by

Tony Langham, Lansons Communications

First published in Marketing Magazine, October 15th 2010

In the next year, many of the remaining standalone big-brand PR and corporate communica tions functions will be absorbed into marketing departments, while those that remain separate will be much smaller than before. Some of this is driven by recession, but more is driven by a wider re struc ture of the marketing services industry that is gathering pace.

In the past couple of months, Marketing has covered restruc tures at a diverse range of brands and companies, including USA Today, TUI Travel, Kraft, Dyson, HMV Group, Simple and The Co-operative. In future, marketing departments themselves may well transform or disappear, as organi sa tions move to a completely integ rated approach to stakeholder communication and engagement.

The drivers of this shift are clear. As Justin Basini, marketing guru and former Procter & Gamble mark eter, says: ‘In an increasingly transparent world, all externally focused functions need to be work ing lock-step together, as the con sumer can see through the cracks.’

He argues that this can be achieved by forcing closer collabor ation between brand, marketing, corporate communications, investor relations and CSR.

Chris van der Kuyl, chief execu tive of Brightsolid, which recently acquired Friends Reunited, adds: ‘Services like Twitter have comp letely blurred the lines between PR, customer service and market ing. There is no room, even in the biggest businesses, for these communications teams not to have an integrated approach.’

At NS&I, where media relations has been integrated in mar comms for nearly 10 years, head of market ing and communi cations Tim Mack notes that the priority is now maximising ‘owned’ and ‘earned’ communica tions over ‘paid-for’.

In this environment, BGL Group director of acquis itions David Lundholm argues that strong leadership is vital, asking: ‘Why wouldn’t brands centralise all their marcomms?’

Across Lansons’ 100 clients, the unification of PR and natural SEO has been the biggest driver of integ ration so far. As Ian Williams, Mon­eysupermarket’s recently departed communications director, says: ‘We started working with the SEO team on a weekly, then daily basis, then moved next to them. The next step was to merge the teams.’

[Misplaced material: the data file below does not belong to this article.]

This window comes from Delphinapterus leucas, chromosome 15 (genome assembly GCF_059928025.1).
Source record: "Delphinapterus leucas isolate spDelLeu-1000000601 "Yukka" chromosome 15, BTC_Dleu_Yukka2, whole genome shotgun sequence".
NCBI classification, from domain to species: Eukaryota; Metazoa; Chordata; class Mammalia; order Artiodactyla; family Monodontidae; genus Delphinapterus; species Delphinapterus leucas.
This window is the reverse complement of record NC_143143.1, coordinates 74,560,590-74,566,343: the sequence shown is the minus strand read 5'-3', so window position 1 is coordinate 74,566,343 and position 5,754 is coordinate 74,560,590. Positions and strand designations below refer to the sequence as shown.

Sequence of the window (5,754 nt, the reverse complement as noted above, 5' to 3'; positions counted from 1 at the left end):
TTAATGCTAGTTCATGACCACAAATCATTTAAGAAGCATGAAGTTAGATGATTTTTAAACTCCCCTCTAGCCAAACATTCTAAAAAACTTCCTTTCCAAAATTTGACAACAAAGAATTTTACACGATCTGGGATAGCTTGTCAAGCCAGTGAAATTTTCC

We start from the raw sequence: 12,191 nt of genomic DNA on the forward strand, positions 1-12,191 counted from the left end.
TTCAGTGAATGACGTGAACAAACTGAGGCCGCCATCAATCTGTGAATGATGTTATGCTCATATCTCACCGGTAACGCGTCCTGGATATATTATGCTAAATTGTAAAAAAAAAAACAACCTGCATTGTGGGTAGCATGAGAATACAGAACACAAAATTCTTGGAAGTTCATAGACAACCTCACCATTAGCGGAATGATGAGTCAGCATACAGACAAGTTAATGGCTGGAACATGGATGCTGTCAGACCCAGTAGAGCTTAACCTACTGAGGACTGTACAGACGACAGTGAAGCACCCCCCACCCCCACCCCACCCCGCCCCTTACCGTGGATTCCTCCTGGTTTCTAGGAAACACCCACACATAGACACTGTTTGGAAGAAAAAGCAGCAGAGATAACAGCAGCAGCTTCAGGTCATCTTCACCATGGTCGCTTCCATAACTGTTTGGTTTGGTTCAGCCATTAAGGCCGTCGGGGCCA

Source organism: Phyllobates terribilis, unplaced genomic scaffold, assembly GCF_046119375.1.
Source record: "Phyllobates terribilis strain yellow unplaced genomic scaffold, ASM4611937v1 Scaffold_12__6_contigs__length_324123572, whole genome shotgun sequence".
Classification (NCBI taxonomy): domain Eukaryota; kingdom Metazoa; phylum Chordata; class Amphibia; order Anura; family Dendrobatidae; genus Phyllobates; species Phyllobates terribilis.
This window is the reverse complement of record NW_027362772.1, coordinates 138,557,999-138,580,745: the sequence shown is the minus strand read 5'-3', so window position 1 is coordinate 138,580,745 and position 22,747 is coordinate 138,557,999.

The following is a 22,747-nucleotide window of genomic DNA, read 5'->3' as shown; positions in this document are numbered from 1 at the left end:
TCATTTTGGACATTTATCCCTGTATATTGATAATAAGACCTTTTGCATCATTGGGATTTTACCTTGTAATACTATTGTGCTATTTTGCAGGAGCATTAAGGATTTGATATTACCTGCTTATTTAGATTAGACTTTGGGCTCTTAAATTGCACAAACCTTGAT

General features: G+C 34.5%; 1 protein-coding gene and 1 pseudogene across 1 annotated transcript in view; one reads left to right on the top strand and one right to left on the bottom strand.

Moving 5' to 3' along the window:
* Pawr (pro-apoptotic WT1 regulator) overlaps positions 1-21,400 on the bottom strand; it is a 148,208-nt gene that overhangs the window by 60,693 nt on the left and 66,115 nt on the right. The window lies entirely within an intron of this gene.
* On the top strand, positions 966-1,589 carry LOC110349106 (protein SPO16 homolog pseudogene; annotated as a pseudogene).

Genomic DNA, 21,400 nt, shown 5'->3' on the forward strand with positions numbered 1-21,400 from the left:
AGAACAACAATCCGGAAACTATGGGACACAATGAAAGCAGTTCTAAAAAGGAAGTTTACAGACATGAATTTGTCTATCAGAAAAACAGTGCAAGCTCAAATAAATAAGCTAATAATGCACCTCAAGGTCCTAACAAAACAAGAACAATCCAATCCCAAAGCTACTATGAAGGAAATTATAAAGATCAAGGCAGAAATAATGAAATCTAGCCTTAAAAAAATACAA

Many PR big-hitters believe the complete merging of PR into mark eting leaves gaps. Former Aon Communications head and consultant Paul Atkinson argues that integrated internal and exter nal communications to support change management require specialist skills. Another communi­cations director is more direct, claiming that ‘many marketing directors still don’t get PR’ and often find media relations challeng ing as they can’t control it. Another adds that market ing directors are rarely as experienced in handling reputational issues.

Lundholm also raises the problems of confidentiality within a single function, recognising the need to balance social media know-how with skill in handling sensitive issues.

Within FTSE-250 and FTSE-100 companies, we see less of a drive to complete integration as chairmen, chief executives and boards still value focused, discreet high-level counsel. The question is how big will these specialist, stand alone corporate communications functions be?

In the longer term, there is good reason to believe that marketing services and customer communica tion silos will disappear to be replaced by cross-discipline func tions like customer engagement.

Some question whether this is a step too far. Skipton Building Soci ety head of marketing Rachel Ramsden says: ‘Whether you’re called “Cust­omer Engagement” or “Marketing”, you’re likely to be doing the same things.’ She warns against the dangers of confusion and blurred responsibility in bigger functions.

Williams is more philos ophical, observing that the trend to integ rate may be cyclical. ‘It’s fashion able to merge the teams now, as we start to understand communica tion in the content/SEO world and as marketing people learn to deal with earned and influenced media,’ he says. However, he sees no reason why the teams won’t move apart again in the future.

My bet is on a more radical longer-term change, with smaller corporate communications func tions remaining at quoted comp anies and cross-discipline ones (customer engagement, govern ment relations, brand manage ment, distribution) replacing PR – and marketing – elsewhere.

The question is which tradition al background – marketing or PR – has the requisite mix of skills to head the new functions.

Tony Langham, chief executive, Lansons Communications